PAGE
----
Patti is Executive Director of the Ann Davis Transition Society, where she helps provide support services to those affected by abuse or violence. When the number of Chilliwack’s homeless women reached over 40%, the highest ratio in the province, Patti fought to open a temporary shelter that housed 137 women over eight months. She then secured funding and a permanent location to open a specialized transition house that currently has 22 beds and provides safe housing and wrap-around supports for women. Patti organized the first annual Fraser Valley Marches for Women march. When she was a 29-year old widowed mother of three, Patti successfully fought to change legislation to improve the lives of women and children survivors of workplace fatalities.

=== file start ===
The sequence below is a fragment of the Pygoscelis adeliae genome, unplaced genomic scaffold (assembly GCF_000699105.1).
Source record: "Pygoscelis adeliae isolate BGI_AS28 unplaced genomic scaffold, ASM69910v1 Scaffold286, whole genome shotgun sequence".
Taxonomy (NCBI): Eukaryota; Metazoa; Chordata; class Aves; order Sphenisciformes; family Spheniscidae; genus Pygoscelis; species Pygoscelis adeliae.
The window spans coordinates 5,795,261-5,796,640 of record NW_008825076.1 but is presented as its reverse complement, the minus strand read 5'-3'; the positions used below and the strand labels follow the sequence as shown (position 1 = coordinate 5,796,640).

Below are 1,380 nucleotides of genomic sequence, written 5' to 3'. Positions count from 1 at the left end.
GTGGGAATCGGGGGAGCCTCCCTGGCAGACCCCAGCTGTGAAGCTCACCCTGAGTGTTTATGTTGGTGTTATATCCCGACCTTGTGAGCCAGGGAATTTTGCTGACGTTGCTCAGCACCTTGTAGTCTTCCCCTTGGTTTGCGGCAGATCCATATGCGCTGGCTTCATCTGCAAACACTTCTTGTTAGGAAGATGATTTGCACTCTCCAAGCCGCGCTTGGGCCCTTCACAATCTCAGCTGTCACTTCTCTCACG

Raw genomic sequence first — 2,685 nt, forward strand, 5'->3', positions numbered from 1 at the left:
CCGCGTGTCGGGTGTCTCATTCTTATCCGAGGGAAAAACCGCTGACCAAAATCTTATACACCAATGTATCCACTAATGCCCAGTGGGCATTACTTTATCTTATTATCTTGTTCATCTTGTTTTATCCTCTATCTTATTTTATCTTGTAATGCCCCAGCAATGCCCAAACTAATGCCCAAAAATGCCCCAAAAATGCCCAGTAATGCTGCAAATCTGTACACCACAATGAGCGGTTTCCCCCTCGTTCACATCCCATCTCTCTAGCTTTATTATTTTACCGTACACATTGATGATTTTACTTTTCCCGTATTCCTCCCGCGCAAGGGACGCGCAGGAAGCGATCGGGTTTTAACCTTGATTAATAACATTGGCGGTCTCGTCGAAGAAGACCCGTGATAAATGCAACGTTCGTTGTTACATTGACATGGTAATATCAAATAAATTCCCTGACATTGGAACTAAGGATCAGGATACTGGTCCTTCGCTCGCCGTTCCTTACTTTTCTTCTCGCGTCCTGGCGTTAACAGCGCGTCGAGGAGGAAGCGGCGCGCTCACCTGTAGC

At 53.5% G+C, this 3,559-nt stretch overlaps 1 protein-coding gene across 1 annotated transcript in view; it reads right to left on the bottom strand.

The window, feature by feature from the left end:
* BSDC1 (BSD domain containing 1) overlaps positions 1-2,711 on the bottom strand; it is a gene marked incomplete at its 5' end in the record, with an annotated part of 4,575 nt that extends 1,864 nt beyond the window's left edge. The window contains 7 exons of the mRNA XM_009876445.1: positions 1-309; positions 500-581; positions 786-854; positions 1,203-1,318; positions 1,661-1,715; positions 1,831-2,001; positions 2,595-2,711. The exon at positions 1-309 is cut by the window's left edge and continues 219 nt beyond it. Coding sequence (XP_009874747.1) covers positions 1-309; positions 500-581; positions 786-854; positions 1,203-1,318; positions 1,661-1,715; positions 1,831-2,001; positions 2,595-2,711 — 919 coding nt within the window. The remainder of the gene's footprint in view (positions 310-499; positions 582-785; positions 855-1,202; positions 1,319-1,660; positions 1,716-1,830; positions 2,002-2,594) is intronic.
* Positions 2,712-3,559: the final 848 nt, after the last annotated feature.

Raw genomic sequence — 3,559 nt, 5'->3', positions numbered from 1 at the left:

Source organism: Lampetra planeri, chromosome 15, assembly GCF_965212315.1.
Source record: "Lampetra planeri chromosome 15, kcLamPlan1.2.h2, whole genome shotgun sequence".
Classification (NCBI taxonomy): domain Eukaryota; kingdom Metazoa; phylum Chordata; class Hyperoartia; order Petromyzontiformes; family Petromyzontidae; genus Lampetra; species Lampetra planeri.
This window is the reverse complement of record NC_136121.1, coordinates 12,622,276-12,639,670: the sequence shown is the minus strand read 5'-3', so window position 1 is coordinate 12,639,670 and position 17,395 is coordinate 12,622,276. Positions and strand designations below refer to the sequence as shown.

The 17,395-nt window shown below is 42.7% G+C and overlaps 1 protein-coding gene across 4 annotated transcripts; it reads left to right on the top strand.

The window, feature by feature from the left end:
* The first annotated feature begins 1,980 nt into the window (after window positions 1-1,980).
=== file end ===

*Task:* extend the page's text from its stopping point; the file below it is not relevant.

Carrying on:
Christine Mohr is Executive Director of Options Community Services (OCS), which provides social services primarily in Surrey, Delta, White Rock and Langley. In 2009, Christine led the merger of two highly respected social service organizations: Surrey Community Services Society and OPTIONS: Services to Communities Society, to create OCS. Christine was instrumental in the launch and ongoing operations of the Surrey Family Connections Collaborative to bring together Surrey social services and Ministry staff involved in child protection and intervention work to effectively collaborate with a concentrated focus. She was active in ensuring that Bill Reid Place, a homeless shelter with transitional housing, was built to completion, and in the acquisition of Ted Khun Towers, which provides more than 400 units of social housing and access to OCS’ wrap-around services and supports.